Why Your Waist Circumference Matters More Than Your Weight
You totally want to ditch your scale, don't you?
You may have this weird kind of relationship with your weight.
I mean, it doesn't define you (obviously).
What you weigh can matter but only to a certain extent.
Let's look at your waist circumference (well...you look at yours and I'll look at mine).
Waist Circumference (AKA Belly Fat):
Do you remember the fruity body shape descriptions being like an apple or a pear? The apple is round around the middle (more abdominal fat) and the pear is rounder in the hips/thighs.
THAT is what we're talking about here.
Do you know which shape is associated with a higher risk of sleep apnea, blood sugar issues (e.g. insulin resistance and diabetes) and heart issues (high blood pressure, blood fat, and arterial diseases)?
And it's not because of the subcutaneous (under the skin) fat that you may refer to as a muffin top. The health risk is actually due to the fat inside the abdomen covering the liver, intestines and other organs there.
This internal fat is called visceral fat and that's where a lot of the problem actually is. It's this un-pinchable fat.
The reason the visceral fat can be a health issue is because it releases fatty acids, inflammatory compounds, and hormones that can negatively affect your blood fats, blood sugars, and blood pressure.
And the apple-shaped people tend to have a lot more of this hidden visceral fat than the pear-shaped people do.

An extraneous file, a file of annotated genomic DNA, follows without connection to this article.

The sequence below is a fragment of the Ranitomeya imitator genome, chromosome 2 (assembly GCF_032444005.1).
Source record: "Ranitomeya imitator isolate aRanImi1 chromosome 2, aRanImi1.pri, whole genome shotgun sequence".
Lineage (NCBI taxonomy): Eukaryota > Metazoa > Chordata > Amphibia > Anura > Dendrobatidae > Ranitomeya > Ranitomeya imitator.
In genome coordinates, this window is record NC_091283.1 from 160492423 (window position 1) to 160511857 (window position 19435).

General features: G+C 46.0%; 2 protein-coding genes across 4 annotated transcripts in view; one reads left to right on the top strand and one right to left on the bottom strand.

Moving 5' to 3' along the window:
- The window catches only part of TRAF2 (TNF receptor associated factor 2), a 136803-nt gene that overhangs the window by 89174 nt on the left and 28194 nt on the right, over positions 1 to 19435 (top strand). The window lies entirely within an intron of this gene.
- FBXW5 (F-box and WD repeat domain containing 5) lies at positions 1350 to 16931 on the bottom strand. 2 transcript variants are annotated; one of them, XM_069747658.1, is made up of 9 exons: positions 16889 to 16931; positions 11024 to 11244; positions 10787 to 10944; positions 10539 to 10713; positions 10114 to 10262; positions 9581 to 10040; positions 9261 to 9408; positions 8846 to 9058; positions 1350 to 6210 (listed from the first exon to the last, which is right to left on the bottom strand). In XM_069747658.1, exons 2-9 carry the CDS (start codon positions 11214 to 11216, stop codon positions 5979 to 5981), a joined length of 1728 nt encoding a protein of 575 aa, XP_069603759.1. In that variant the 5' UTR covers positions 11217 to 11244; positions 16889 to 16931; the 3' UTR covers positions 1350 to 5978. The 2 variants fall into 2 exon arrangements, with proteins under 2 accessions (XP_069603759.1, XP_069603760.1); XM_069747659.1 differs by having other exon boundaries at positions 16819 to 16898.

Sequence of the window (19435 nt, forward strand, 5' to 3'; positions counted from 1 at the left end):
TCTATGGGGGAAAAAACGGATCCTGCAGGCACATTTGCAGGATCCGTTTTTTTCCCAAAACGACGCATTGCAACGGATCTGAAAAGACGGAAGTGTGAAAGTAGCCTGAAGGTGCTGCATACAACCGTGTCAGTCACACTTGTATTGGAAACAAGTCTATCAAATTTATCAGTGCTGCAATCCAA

So as you can see where your fat is stored is more important that how much you weigh.
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Am I an apple or a pear?
It's pretty simple to find out if you're in the higher risk category or not. The easiest way is to just measure your waist circumference with a measuring tape. You can do it right now.
Women, if your waist is 35” or more you could be considered to have “abdominal obesity” and be in the higher risk category. For men the number is 40”.
Of course this isn't a diagnostic tool. There are lots of risk factors for chronic diseases. Waist circumference is just one of them.
If you have concerns definitely see your doctor.
Tips for helping reduce some belly fat:
● Eat more fiber. Fiber can help reduce belly fat in a few ways. First of all it helps you feel full and also helps to reduce the amount of calories you absorb from your food. Some examples of high-fiber foods are brussel sprouts, flax and chia seeds, avocado, and blackberries.
● Add more protein to your day. Protein reduces your appetite and makes you feel fuller longer. It also has a high TEF (thermic effect of food) compared with fats and carbs and ensures you have enough of the amino acid building blocks for your muscles.
● Nix added sugars. This means ditch the processed sweetened foods especially those sweet drinks (even 100% pure juice).
● Move more. Get some aerobic exercise. Lift some weights. Walk and take the stairs. It all adds up.
● Stress less. Seriously! Elevated levels in the stress hormone cortisol have been shown to increase appetite and drive abdominal fat.
● Get more sleep. Try making this a priority and seeing how much better you feel (and look).
Disclaimer: I am not a medical doctor or Registered Dietitian. The information presented is purely to share my experience and for entertainment purposes. As always, check with a doctor before making any fitness or nutrition changes. The author and blog disclaim liability for any damage, mishap, or injury that may occur from engaging in any activities or ideas from this site.